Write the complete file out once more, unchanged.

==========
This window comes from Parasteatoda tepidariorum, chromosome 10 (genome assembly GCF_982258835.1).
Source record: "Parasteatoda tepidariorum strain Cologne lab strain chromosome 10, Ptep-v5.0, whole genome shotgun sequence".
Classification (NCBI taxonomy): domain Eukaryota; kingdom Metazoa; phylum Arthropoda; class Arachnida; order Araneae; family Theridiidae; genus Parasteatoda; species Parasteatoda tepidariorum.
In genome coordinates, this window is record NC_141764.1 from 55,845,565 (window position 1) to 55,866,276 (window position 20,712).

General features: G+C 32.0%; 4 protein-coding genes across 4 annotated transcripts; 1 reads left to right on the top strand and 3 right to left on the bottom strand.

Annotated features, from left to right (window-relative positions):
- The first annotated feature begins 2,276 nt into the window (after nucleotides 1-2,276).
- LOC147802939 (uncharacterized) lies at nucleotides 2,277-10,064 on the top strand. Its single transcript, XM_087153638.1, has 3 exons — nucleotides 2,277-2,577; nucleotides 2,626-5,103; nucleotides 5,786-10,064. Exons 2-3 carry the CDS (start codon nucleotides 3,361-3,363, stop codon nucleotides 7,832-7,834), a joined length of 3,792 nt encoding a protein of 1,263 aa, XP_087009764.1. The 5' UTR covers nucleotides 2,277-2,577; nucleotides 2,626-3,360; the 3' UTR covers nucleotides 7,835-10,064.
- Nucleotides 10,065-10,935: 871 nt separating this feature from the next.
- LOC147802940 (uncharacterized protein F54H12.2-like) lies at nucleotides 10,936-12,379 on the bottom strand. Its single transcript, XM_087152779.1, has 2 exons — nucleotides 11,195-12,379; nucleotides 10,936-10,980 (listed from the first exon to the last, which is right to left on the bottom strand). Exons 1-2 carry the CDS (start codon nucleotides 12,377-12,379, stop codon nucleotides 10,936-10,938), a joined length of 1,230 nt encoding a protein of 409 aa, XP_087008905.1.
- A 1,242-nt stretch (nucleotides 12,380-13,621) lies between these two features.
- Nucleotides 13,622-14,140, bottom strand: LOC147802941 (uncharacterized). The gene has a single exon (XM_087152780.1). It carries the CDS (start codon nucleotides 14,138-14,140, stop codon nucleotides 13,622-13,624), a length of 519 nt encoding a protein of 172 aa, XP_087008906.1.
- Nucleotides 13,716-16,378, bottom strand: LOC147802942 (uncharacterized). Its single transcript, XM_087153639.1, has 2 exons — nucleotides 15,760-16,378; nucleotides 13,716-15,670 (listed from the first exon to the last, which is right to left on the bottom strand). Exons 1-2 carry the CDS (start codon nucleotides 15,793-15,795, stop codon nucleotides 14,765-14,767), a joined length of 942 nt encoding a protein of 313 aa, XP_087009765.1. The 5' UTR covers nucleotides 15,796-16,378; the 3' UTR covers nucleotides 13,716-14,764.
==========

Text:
This window comes from Parasteatoda tepidariorum, chromosome 10 (genome assembly GCF_982258835.1).
Source record: "Parasteatoda tepidariorum strain Cologne lab strain chromosome 10, Ptep-v5.0, whole genome shotgun sequence".
Classification (NCBI taxonomy): domain Eukaryota; kingdom Metazoa; phylum Arthropoda; class Arachnida; order Araneae; family Theridiidae; genus Parasteatoda; species Parasteatoda tepidariorum.
In genome coordinates, this window is record NC_141764.1 from 55,845,565 (window position 1) to 55,866,276 (window position 20,712).

General features: G+C 32.0%; 4 protein-coding genes across 4 annotated transcripts; 1 reads left to right on the top strand and 3 right to left on the bottom strand.

Annotated features, from left to right (window-relative positions):
- The first annotated feature begins 2,276 nt into the window (after nucleotides 1-2,276).
- LOC147802939 (uncharacterized) lies at nucleotides 2,277-10,064 on the top strand. Its single transcript, XM_087153638.1, has 3 exons — nucleotides 2,277-2,577; nucleotides 2,626-5,103; nucleotides 5,786-10,064. Exons 2-3 carry the CDS (start codon nucleotides 3,361-3,363, stop codon nucleotides 7,832-7,834), a joined length of 3,792 nt encoding a protein of 1,263 aa, XP_087009764.1. The 5' UTR covers nucleotides 2,277-2,577; nucleotides 2,626-3,360; the 3' UTR covers nucleotides 7,835-10,064.
- Nucleotides 10,065-10,935: 871 nt separating this feature from the next.
- LOC147802940 (uncharacterized protein F54H12.2-like) lies at nucleotides 10,936-12,379 on the bottom strand. Its single transcript, XM_087152779.1, has 2 exons — nucleotides 11,195-12,379; nucleotides 10,936-10,980 (listed from the first exon to the last, which is right to left on the bottom strand). Exons 1-2 carry the CDS (start codon nucleotides 12,377-12,379, stop codon nucleotides 10,936-10,938), a joined length of 1,230 nt encoding a protein of 409 aa, XP_087008905.1.
- A 1,242-nt stretch (nucleotides 12,380-13,621) lies between these two features.
- Nucleotides 13,622-14,140, bottom strand: LOC147802941 (uncharacterized). The gene has a single exon (XM_087152780.1). It carries the CDS (start codon nucleotides 14,138-14,140, stop codon nucleotides 13,622-13,624), a length of 519 nt encoding a protein of 172 aa, XP_087008906.1.
- Nucleotides 13,716-16,378, bottom strand: LOC147802942 (uncharacterized). Its single transcript, XM_087153639.1, has 2 exons — nucleotides 15,760-16,378; nucleotides 13,716-15,670 (listed from the first exon to the last, which is right to left on the bottom strand). Exons 1-2 carry the CDS (start codon nucleotides 15,793-15,795, stop codon nucleotides 14,765-14,767), a joined length of 942 nt encoding a protein of 313 aa, XP_087009765.1. The 5' UTR covers nucleotides 15,796-16,378; the 3' UTR covers nucleotides 13,716-14,764.